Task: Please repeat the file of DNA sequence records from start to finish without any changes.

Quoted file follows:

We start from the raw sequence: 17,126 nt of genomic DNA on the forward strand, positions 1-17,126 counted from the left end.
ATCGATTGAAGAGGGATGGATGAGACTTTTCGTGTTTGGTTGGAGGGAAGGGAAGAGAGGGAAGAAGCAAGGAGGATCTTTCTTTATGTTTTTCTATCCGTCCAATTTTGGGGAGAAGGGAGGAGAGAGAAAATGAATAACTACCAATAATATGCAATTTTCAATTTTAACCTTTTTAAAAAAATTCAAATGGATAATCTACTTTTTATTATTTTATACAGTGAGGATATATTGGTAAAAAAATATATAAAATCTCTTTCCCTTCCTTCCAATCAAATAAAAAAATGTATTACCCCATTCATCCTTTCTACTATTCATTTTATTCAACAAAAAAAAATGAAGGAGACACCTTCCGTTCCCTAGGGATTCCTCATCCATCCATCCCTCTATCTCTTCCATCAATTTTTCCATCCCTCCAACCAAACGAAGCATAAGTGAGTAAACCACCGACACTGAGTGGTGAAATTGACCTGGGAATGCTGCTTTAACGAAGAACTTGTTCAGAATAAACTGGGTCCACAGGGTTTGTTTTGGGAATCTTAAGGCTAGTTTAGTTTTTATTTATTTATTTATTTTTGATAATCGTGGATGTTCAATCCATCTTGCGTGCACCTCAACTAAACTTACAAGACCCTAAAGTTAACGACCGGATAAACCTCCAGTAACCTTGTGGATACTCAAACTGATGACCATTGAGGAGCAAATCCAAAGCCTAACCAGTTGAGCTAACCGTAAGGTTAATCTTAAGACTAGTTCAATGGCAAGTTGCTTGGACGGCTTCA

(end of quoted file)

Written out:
We start from the raw sequence: 17,126 nt of genomic DNA on the forward strand, positions 1-17,126 counted from the left end.
ATCGATTGAAGAGGGATGGATGAGACTTTTCGTGTTTGGTTGGAGGGAAGGGAAGAGAGGGAAGAAGCAAGGAGGATCTTTCTTTATGTTTTTCTATCCGTCCAATTTTGGGGAGAAGGGAGGAGAGAGAAAATGAATAACTACCAATAATATGCAATTTTCAATTTTAACCTTTTTAAAAAAATTCAAATGGATAATCTACTTTTTATTATTTTATACAGTGAGGATATATTGGTAAAAAAATATATAAAATCTCTTTCCCTTCCTTCCAATCAAATAAAAAAATGTATTACCCCATTCATCCTTTCTACTATTCATTTTATTCAACAAAAAAAAATGAAGGAGACACCTTCCGTTCCCTAGGGATTCCTCATCCATCCATCCCTCTATCTCTTCCATCAATTTTTCCATCCCTCCAACCAAACGAAGCATAAGTGAGTAAACCACCGACACTGAGTGGTGAAATTGACCTGGGAATGCTGCTTTAACGAAGAACTTGTTCAGAATAAACTGGGTCCACAGGGTTTGTTTTGGGAATCTTAAGGCTAGTTTAGTTTTTATTTATTTATTTATTTTTGATAATCGTGGATGTTCAATCCATCTTGCGTGCACCTCAACTAAACTTACAAGACCCTAAAGTTAACGACCGGATAAACCTCCAGTAACCTTGTGGATACTCAAACTGATGACCATTGAGGAGCAAATCCAAAGCCTAACCAGTTGAGCTAACCGTAAGGTTAATCTTAAGACTAGTTCAATGGCAAGTTGCTTGGACGGCTTCA